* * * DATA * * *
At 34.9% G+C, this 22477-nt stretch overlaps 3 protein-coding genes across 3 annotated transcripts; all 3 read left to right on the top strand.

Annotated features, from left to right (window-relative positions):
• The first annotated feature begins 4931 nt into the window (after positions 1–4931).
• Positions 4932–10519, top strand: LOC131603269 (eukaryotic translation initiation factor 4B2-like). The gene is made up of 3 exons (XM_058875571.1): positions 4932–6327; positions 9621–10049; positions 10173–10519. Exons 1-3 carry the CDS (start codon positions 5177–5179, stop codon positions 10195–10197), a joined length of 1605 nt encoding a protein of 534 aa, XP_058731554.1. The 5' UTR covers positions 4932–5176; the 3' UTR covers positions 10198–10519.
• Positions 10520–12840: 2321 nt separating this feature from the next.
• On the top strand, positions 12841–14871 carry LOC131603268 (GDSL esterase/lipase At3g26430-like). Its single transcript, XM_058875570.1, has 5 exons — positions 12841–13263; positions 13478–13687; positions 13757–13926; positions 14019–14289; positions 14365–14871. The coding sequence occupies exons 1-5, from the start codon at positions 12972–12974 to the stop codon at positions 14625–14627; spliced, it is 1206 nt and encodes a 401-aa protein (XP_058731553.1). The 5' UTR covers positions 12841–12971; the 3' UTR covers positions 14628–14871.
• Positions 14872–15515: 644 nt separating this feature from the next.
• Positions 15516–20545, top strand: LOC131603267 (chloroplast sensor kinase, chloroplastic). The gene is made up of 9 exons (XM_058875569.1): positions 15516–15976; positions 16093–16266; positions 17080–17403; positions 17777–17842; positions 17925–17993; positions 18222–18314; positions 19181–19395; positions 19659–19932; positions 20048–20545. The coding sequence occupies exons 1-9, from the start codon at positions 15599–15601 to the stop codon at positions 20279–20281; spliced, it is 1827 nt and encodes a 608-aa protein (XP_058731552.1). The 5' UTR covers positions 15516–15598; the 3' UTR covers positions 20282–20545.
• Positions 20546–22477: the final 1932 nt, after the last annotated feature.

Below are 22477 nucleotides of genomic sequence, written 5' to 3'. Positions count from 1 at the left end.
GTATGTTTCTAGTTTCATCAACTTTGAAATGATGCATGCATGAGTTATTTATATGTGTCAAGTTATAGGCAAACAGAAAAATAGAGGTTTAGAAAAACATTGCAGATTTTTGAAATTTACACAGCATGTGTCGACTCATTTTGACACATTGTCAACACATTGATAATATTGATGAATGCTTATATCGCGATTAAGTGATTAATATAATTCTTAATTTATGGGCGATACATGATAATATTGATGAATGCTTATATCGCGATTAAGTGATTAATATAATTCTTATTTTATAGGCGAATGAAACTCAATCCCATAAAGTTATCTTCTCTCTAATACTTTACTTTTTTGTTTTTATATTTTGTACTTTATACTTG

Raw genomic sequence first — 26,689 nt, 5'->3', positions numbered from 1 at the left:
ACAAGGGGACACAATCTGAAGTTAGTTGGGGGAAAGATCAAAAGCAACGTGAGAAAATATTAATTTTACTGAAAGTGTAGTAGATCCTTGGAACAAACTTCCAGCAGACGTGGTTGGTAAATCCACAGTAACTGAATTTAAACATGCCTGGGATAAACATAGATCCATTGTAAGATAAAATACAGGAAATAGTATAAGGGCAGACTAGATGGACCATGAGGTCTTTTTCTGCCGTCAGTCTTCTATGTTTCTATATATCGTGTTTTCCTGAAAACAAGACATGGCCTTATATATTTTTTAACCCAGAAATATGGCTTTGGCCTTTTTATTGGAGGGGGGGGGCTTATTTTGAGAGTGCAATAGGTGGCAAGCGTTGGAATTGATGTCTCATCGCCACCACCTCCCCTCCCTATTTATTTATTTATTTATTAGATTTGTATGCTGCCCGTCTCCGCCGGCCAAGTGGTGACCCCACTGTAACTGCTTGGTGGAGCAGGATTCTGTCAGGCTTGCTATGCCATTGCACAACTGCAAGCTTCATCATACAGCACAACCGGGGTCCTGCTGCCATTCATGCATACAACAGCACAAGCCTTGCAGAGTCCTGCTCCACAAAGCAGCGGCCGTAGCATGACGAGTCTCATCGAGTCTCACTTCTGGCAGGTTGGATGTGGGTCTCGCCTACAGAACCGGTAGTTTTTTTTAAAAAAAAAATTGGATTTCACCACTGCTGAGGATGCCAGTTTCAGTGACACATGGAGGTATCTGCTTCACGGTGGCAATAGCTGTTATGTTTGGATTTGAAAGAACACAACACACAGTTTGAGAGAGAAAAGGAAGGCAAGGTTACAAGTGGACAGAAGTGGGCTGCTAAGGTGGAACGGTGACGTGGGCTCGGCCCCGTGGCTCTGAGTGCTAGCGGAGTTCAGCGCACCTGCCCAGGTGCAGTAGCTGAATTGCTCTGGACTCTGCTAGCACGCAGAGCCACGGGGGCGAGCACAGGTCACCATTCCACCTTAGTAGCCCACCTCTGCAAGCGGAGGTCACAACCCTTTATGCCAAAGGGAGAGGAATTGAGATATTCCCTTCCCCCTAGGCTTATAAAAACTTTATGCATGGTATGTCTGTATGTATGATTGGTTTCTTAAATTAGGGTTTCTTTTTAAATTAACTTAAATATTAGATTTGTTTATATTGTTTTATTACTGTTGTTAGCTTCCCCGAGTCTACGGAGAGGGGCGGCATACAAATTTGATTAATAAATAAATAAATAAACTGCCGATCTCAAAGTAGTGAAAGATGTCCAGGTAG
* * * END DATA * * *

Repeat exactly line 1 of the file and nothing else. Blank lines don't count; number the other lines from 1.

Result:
At 34.9% G+C, this 22477-nt stretch overlaps 3 protein-coding genes across 3 annotated transcripts; all 3 read left to right on the top strand.